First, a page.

Update August 2, 2016: The new, Pascal-based, GTX Titan X has just been released and you can now spend your $1,200 on the most powerful consumer GPU that’s ever been made.
If you can’t quite stretch to that much, check out our review of the Nvidia GTX 1060, a much more affordable GeForce.
But it’s only available from Nvidia’s regional GeForce online store, with the board partners unlikely to get a look in any time soon. And if you want a UK price…this beefy new card is selling for £1,099. There will though be full machines with the cards pre-installed if you’re looking to drop a sizeable chunk of cash on a big-boy rig straight off the bat.
All the important information has been pre-released, but we’ll find out for sure whether Nvidia’s claims of a 60% performance boost over the existing Maxwell-based GTX Titan X hold true once we’ve got the hardware in our hands.
Considering the actual size of the GP102 silicon is around 27% smaller than the GM200 chip of the original GTX Titan X that would be an impressive achievement for the 16nm process.
But while it is the most powerful consumer GPU around, it’s not the outright fastest around. Nvidia unveiled their Quadro P6000 pro-graphics card at SIGGRAPH, where AMD strapped an SSD to their latest professional offering. The P6000 is also based on the new GP102 silicon, but uses the full potential of that serious Pascal-based processor. While the GTX Titan X has to make do with 3,584 CUDA cores, the full GP102 GPU in the P6000 has 3,840.
But the Quadro is probably going to be around $6,000, so I wouldn’t worry overmuch about the new GTX Titan X being a second tier offering…
Original story July 22, 2016: Nvidia’s big bossman, Jen-Hsun Huang, announced the new GTX Titan X at an event about artificial intelligence at Stanford University in California last night. And the big news: it’s based on a new Pascal GPU and will be out on August 2, less than two weeks away.
But get saving because the Nvidia GTX Titan X is going to cost a rather staggering $1,200, which is a couple hundred dollars more than the mighty Maxwell Titan X cost when it first launched.
The new top-end graphics card will be based on the new GP102 GPU, a hefty 16nm graphics processor packing in an astonishing 12 billion transistors. That’s a rise of four billion on the original Titan X and almost five billion more than the GTX 1080.
Inside are 3,584 CUDA cores, likely arrayed across 28 Streaming Microprocessors (SMs), which is exactly the same number Nvidia jammed into the super high-end Tesla P100 card designed for serious supercomputing. But they couldn’t use the exact same GP100 chip that processing beast uses for the consumer variant, because for the new GTX Titan X Nvidia still aren’t using high-bandwidth 3D memory. Like the GTX 1080, the Pascal GTX Titan X is going to be using GDDR5X, but with the same 12GB configuration used in that previous Titan X.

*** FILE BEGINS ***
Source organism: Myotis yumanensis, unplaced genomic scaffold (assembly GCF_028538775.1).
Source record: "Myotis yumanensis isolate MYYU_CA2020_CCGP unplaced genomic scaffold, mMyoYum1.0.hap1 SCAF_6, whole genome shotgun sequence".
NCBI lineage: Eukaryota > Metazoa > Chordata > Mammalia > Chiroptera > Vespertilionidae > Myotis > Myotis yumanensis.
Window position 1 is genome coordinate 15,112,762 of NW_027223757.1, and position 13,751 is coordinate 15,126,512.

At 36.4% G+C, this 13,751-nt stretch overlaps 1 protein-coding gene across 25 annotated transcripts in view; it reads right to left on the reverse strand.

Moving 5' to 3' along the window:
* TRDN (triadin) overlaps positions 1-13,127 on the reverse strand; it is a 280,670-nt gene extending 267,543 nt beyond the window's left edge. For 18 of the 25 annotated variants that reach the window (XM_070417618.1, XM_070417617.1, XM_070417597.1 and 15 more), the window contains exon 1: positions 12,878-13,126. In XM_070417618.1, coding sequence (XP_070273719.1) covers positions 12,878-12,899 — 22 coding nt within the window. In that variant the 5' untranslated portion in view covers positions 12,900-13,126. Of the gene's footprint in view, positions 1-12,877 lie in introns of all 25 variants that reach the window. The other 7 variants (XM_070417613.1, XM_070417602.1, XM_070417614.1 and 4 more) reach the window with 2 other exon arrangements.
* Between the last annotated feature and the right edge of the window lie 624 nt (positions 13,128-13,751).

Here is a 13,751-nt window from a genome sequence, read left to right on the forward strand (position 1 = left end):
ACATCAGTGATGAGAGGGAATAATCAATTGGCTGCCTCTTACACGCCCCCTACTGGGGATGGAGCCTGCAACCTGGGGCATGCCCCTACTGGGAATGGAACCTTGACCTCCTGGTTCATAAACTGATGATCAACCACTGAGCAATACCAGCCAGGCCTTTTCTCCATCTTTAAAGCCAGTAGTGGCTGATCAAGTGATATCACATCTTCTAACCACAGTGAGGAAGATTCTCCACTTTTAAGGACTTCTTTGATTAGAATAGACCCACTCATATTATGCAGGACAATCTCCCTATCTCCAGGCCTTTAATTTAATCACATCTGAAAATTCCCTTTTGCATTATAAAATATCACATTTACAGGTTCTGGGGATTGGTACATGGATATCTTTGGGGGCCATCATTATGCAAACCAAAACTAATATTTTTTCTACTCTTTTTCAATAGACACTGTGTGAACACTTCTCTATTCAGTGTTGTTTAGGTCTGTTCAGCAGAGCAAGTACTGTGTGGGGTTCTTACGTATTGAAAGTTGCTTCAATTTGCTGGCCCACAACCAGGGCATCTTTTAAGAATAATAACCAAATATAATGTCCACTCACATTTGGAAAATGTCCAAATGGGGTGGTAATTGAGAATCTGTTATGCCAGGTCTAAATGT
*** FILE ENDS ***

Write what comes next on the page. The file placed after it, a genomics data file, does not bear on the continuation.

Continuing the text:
Compared with the existing Pascal-based cards though the GP102 silicon is being clocked at a relatively modest speed. The new Titan X will be released sporting a base clock of 1,417MHz, boosting to 1,531MHz on average. Though if it’s got the same sort of overclocking headroom as the current Pascal GPUs then we should see clockspeeds in the wild going far higher than that – though maybe not all the way up to 2GHz with that much logic inside it.
On the performance front Nvidia is estimating a 60% speed bump over the existing GTX Titan X, which isn’t surprising given the GTX 1080 is able to outmuscle Nvidia’s previous big boy card.
“We said our GTX 1080 delivers an “irresponsible amount of performance.” It was a bit reckless,” said Nvidia’s senior PR manager, Bryan Del Rizzo. “But this is even more reckless.”
It’s also going to be a bit more reckless about power too in order to keep that beefy graphics processor fed. The new Nvidia GTX Titan X is going to be a full 250W card with one 8-pin and one 6-pin connector to glug the juice from your PSU.
So where can you get one, Mr. and Mrs. Moneybags? This is one of the really interesting things – Nvidia are only selling the new GTX Titan X through their own retail site, meaning there aren’t going to be any coming from the board partners at all. You will still be able to buy machines with them in as system integrators will be able to stock them, but for the wealthy upgrade crowd there’s only one place to go.
Given the likely very limited numbers of cards that are going to be produced that’s probably not a huge surprise – if you thought it was tough finding stock of a GTX 1080, a chip of the complexity of the GP102 is not going to be easy to produce in huge numbers…